Fox Sports, NASCAR Innovate for 2015 Race Coverage

From 2007 to 2014, much of the coverage of NASCAR racing involved a strong partnership between Fox Sports, ESPN, NASCAR Media Group, and related service providers. But this season sees the beginning of a new TV deal, and ESPN is no longer part of the mix. More important, Fox Sports is producing both the Saturday and Sunday races (with NBC taking over NASCAR coverage in early July), a move that requires more energy, planning, and personnel.

“We had to impress upon the crew and the production team that we can’t assume anything. There are a lot of changes under the hood, not the least of which is ESPN leaving and NASCAR reconfiguring the shared-resources truck, as we are back to a single-broadcaster model,” says Mike Davies, SVP of field and technical operations, Fox Sports. “We got pretty good at sharing with ESPN, and, as much as we were competitors when we were in the parking lot, we very much worked together. People worked for both of our networks, but it was very much a sense of working on the same show.”

Now that Fox Sports is going it along, Davies says the team needs to think more holistically and look at things like prerace coverage to figure out where efficiencies can be gained. And then there was the need to add new facilities.

“First, we needed a real editing truck, as we have a bunch of mouths to feed with material,” says Davies. “So we have Game Creek Video’s Edit 1 unit with six individual edit rooms and a purpose-built router. It’s basically a postproduction facility on wheels, with four edit systems, ingest, and graphics.”

The truck measures 72 x 24 ft. when expanded and houses Apple Final Cut Pro editing, Adobe Premiere software, and an Evertz Xenon router with 96×96 3G/HD-SDI inputs and outputs with 32×32 fiber inputs and an additional 96 Xlink outputs for multiviewers, 64×64 MADI, and 96×96 analog audio.

Game Creek Video also built a robotics-control trailer that will be used by NBC Sports later in the season. It also houses additional office space.

Also being put to increased use is the Game Creek Video Fox D unit, which handles production duties for NASCAR RaceDay, airing on FS1. Camera signals are sent to the show’s studio in Charlotte, NC, where the show is cut. Helping in those efforts is new connectivity from NASCAR that allows 200 Mbps in and out of trucks.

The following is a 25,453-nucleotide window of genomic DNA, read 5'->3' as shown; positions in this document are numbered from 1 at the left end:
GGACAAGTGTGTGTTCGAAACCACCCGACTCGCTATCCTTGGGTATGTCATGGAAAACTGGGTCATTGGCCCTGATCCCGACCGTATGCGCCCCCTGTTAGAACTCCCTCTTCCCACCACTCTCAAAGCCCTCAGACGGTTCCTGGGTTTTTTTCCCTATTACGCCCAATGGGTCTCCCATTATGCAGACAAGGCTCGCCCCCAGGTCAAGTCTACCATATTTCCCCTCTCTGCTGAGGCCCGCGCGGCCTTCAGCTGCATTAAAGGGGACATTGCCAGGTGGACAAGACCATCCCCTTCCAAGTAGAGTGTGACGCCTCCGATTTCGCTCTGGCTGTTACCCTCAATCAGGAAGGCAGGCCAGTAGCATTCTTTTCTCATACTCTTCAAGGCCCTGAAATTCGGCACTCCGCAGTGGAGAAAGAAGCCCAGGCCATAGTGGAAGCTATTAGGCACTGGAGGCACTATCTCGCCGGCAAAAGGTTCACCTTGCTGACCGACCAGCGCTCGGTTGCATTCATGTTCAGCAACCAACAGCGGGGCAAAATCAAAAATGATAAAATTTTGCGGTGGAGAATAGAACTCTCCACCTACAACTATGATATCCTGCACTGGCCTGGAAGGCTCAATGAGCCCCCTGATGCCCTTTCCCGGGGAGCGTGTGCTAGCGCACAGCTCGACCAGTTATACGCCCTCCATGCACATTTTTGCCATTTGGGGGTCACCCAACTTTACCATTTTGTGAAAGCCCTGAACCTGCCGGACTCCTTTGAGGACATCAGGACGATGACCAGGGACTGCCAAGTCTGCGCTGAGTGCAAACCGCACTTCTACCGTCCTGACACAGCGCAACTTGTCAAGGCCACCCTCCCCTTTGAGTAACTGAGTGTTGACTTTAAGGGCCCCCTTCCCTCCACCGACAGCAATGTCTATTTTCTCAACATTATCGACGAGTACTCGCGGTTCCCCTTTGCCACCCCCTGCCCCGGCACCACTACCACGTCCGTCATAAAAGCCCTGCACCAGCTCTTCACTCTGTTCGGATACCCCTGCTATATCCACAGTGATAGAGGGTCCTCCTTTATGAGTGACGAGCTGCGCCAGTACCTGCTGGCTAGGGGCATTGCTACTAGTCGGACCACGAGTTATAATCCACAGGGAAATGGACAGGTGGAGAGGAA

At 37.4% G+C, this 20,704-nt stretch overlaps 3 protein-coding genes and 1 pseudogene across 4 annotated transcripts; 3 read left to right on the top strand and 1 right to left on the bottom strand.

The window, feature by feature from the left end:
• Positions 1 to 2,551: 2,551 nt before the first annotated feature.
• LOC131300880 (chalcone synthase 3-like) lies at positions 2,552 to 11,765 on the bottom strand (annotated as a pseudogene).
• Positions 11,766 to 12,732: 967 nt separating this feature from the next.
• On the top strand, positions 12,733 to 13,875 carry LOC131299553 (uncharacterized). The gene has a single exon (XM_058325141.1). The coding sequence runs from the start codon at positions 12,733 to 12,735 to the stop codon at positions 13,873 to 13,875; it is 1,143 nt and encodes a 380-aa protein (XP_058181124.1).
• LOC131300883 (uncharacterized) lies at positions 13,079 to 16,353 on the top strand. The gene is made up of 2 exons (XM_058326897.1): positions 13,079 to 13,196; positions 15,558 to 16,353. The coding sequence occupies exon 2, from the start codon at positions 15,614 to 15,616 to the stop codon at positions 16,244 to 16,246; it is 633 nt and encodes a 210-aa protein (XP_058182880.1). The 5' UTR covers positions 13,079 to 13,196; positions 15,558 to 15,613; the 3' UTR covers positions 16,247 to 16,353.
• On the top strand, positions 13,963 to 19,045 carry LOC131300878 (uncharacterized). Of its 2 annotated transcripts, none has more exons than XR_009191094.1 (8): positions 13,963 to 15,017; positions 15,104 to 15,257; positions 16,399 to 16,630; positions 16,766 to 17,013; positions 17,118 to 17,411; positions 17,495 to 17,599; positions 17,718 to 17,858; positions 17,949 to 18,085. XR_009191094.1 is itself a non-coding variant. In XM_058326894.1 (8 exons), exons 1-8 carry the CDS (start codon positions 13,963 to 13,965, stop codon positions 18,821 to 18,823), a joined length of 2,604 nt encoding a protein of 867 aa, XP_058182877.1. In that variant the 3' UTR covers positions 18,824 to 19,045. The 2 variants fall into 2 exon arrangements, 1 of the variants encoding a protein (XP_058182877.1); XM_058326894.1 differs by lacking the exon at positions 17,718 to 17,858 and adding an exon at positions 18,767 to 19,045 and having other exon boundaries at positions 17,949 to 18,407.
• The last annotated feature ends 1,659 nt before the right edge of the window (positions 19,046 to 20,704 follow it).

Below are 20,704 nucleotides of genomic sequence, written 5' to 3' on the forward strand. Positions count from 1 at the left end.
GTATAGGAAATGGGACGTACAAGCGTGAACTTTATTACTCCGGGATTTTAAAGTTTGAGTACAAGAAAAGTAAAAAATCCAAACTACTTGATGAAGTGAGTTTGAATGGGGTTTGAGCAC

“NASCAR has organized the bandwidth much better; last year, we had to use T1 lines,” says Davies of the new efforts. That connectivity also makes it easier to transfer content to and from Los Angeles for editing, because some of the packages are better served by being created at home.

NASCAR’s officiating system is making life easier for Fox Sports.

“It’s incredible technology,” says Davies. “When a penalty gets confirmed, we automatically get a clip of the actual infraction.”

Also new is the use of the Stype Kit, a 3D virtual-studio and augmented-reality system that can turn a standard camera crane into an encoded crane capable of data tracking for virtual-graphics insertion.

“In Daytona, we put it on the jib between turns 3 and 4, so we are sprinkling in new technology where it allows,” Davies explains. That means the return of 4K Super Zoom on March 15, when the 500 is held in Phoenix, and the placement of the Inertia Unlimited Gophercam cameras to the ideal positions on each track.

There is an extra graphics operator in the back row of the A unit and a completely separate EVS replay department to prebuild segments. More ENG crews are also part of the mix.

The race-coverage facilities from Game Creek Video remain much as they have for the past eight years, but upgrades include a move to all EVS XT3 servers, router upgrades, and moving to a Calrec Artemis audio board with Hydra audio networking. Says Davies, “We’re really impressed that, after nearly 10 years, these trucks can still keep up and work with the best of the them.”

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